Those are some thoughts right now. Let’s get to the show notes!


SHOW NOTES – Episode 74

Date: Monday, April 6th, 2020

Show Topics:

  • Opening
  • Special Guest – Jim Nash
  • Catching Up 
    • Another week at home.
    • What’s new?
  • COVID-19 Talk With Jim Nash
    • What’s going on in MN state government
    • What’s he hearing from other states
    • How he’s helping our community and tips for listeners
    • Opinion about impact on information security
  • Web Conferencing Craziness (mostly Zoom)
    • The Rise
    • The Bug
    • Zoombombing
    • Other Stuff
    • Overreaction
    • Benefactors
    • Logic and Reason
  • Work From Home – S2Me
    • NASCIO – COVID-19 Response Resources for State IT
    • Safety and Cybersecurity at Home 101 Webinar Series
    • Version Two
  • Other News
    • The Daily inSANITY Check-in
    • FRSecure CISSP Mentor Program
  • Wrapping Up – Shout outs
Opening

[Evan] Good morning everyone! This is the 74th episode of the UNSECURITY Podcast. The date is April 6th, 2020 and I’m Evan Francen. Joining me is my co-host Brad Nigh along with our special guest Jim Nash.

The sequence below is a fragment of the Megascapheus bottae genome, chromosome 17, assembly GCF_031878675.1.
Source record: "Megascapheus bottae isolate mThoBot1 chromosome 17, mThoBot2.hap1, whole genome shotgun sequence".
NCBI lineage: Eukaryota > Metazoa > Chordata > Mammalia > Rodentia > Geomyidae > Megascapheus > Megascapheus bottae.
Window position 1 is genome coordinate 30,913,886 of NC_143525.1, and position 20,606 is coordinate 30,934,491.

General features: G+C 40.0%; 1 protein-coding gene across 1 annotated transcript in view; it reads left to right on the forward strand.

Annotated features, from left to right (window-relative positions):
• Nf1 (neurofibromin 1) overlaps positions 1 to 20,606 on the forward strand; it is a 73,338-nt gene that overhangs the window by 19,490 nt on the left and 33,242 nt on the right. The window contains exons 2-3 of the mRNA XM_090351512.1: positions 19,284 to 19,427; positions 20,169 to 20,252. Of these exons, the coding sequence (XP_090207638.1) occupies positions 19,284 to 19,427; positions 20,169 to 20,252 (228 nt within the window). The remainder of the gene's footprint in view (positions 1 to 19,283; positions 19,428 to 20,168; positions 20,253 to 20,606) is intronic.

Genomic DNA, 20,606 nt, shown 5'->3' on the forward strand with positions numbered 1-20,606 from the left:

Good morning Brad.

[Brad] He’ll say what he wants.

[Evan] Welcome to the show again Jim and good morning!

[Jim] He’ll also say what he wants.

[Evan] Jim, do you remember the last time you were on the show? How long ago was that?

[Jim] Still saying what he wants.

[Evan] It’s customary now that we start the show by catching up a bit with each other.

Catching Up

Discussion between Evan, Brad, and Jim.

[Evan] Alright! We invited Jim to be on the show again for a couple reasons. #1 – We like him and #2 – We want to get his perspectives on COVID-19. He’s certainly got some unique things to share.

COVID-19 Talk With Jim Nash
  • What’s going on in MN state government?